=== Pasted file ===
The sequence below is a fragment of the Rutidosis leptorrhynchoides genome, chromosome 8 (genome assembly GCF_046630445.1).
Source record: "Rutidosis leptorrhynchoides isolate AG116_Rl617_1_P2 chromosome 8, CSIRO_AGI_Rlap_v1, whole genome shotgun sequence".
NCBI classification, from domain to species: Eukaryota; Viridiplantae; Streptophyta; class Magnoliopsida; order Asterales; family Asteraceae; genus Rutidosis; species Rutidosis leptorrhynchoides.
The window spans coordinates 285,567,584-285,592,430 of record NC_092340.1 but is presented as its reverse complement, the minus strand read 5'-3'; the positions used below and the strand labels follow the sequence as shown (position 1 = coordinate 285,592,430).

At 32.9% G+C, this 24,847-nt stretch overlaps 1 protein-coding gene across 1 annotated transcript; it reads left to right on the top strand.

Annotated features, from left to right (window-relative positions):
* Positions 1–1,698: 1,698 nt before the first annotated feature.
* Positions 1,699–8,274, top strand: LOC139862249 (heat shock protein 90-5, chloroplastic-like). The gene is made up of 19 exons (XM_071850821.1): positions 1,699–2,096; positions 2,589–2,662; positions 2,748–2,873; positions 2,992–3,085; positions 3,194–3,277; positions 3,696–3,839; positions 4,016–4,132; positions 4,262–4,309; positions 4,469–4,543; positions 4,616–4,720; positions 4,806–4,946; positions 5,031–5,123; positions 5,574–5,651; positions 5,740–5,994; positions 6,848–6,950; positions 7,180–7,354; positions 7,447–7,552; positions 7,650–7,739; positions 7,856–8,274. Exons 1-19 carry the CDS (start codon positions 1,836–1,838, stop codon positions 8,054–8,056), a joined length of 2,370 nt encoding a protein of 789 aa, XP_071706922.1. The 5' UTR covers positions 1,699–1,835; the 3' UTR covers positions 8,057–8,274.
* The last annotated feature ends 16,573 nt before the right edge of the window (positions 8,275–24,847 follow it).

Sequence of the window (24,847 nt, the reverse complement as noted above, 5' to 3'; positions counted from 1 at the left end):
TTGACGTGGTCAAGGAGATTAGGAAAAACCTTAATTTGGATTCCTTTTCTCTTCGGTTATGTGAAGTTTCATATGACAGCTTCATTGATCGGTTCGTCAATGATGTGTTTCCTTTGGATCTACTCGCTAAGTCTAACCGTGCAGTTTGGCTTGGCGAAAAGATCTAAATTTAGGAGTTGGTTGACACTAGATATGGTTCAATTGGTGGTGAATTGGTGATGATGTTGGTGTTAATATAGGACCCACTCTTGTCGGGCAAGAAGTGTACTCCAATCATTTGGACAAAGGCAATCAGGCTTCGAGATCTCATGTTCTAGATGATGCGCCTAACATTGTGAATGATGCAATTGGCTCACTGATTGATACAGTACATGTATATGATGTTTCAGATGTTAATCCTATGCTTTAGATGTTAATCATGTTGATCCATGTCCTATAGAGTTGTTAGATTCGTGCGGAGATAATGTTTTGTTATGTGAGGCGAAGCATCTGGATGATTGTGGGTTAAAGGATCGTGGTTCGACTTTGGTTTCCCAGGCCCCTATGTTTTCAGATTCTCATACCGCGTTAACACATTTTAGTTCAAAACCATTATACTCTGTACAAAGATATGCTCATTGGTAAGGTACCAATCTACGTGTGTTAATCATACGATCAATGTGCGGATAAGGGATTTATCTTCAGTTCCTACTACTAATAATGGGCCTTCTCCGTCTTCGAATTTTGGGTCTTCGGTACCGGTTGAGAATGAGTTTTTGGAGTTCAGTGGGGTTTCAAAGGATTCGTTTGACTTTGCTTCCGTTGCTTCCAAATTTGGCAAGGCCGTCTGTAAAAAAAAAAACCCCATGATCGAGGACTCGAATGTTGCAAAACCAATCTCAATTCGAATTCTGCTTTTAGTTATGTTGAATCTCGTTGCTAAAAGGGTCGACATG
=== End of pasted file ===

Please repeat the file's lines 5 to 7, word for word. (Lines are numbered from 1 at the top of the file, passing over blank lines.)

At 32.9% G+C, this 24,847-nt stretch overlaps 1 protein-coding gene across 1 annotated transcript; it reads left to right on the top strand.

Annotated features, from left to right (window-relative positions):
* Positions 1–1,698: 1,698 nt before the first annotated feature.